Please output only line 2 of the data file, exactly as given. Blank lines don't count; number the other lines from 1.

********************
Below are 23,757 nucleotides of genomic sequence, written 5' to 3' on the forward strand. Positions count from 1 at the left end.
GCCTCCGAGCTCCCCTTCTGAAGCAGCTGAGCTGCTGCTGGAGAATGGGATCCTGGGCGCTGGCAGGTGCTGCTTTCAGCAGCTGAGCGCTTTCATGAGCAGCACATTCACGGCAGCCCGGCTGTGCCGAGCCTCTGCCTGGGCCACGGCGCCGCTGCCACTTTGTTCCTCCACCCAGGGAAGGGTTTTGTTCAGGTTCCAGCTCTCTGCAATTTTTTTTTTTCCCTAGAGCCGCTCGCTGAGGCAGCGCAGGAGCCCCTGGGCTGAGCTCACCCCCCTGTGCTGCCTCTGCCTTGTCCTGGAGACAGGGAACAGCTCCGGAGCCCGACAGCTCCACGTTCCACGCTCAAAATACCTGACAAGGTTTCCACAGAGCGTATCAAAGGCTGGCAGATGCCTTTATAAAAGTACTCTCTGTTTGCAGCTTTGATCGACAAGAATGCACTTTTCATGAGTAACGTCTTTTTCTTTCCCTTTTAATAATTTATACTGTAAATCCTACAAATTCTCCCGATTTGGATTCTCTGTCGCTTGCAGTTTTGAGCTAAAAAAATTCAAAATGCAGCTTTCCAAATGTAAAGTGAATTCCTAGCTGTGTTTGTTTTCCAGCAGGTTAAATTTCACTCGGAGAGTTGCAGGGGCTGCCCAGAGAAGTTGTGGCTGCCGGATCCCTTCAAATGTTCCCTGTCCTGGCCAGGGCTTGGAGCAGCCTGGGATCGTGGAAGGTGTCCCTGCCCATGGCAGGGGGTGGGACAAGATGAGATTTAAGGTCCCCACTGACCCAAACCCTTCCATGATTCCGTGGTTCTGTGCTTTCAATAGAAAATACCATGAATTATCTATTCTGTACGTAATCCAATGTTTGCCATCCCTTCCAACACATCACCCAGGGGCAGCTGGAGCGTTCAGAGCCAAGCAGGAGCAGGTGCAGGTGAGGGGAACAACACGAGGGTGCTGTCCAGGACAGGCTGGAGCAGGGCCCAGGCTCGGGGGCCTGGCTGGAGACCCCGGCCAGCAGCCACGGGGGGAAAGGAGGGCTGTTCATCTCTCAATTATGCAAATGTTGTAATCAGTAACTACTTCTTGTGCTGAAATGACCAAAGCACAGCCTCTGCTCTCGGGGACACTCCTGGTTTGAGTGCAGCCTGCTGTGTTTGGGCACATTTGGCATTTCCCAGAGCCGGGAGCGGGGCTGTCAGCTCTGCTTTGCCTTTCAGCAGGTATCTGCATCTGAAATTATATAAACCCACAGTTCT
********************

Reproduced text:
GCCTCCGAGCTCCCCTTCTGAAGCAGCTGAGCTGCTGCTGGAGAATGGGATCCTGGGCGCTGGCAGGTGCTGCTTTCAGCAGCTGAGCGCTTTCATGAGCAGCACATTCACGGCAGCCCGGCTGTGCCGAGCCTCTGCCTGGGCCACGGCGCCGCTGCCACTTTGTTCCTCCACCCAGGGAAGGGTTTTGTTCAGGTTCCAGCTCTCTGCAATTTTTTTTTTTCCCTAGAGCCGCTCGCTGAGGCAGCGCAGGAGCCCCTGGGCTGAGCTCACCCCCCTGTGCTGCCTCTGCCTTGTCCTGGAGACAGGGAACAGCTCCGGAGCCCGACAGCTCCACGTTCCACGCTCAAAATACCTGACAAGGTTTCCACAGAGCGTATCAAAGGCTGGCAGATGCCTTTATAAAAGTACTCTCTGTTTGCAGCTTTGATCGACAAGAATGCACTTTTCATGAGTAACGTCTTTTTCTTTCCCTTTTAATAATTTATACTGTAAATCCTACAAATTCTCCCGATTTGGATTCTCTGTCGCTTGCAGTTTTGAGCTAAAAAAATTCAAAATGCAGCTTTCCAAATGTAAAGTGAATTCCTAGCTGTGTTTGTTTTCCAGCAGGTTAAATTTCACTCGGAGAGTTGCAGGGGCTGCCCAGAGAAGTTGTGGCTGCCGGATCCCTTCAAATGTTCCCTGTCCTGGCCAGGGCTTGGAGCAGCCTGGGATCGTGGAAGGTGTCCCTGCCCATGGCAGGGGGTGGGACAAGATGAGATTTAAGGTCCCCACTGACCCAAACCCTTCCATGATTCCGTGGTTCTGTGCTTTCAATAGAAAATACCATGAATTATCTATTCTGTACGTAATCCAATGTTTGCCATCCCTTCCAACACATCACCCAGGGGCAGCTGGAGCGTTCAGAGCCAAGCAGGAGCAGGTGCAGGTGAGGGGAACAACACGAGGGTGCTGTCCAGGACAGGCTGGAGCAGGGCCCAGGCTCGGGGGCCTGGCTGGAGACCCCGGCCAGCAGCCACGGGGGGAAAGGAGGGCTGTTCATCTCTCAATTATGCAAATGTTGTAATCAGTAACTACTTCTTGTGCTGAAATGACCAAAGCACAGCCTCTGCTCTCGGGGACACTCCTGGTTTGAGTGCAGCCTGCTGTGTTTGGGCACATTTGGCATTTCCCAGAGCCGGGAGCGGGGCTGTCAGCTCTGCTTTGCCTTTCAGCAGGTATCTGCATCTGAAATTATATAAACCCACAGTTCT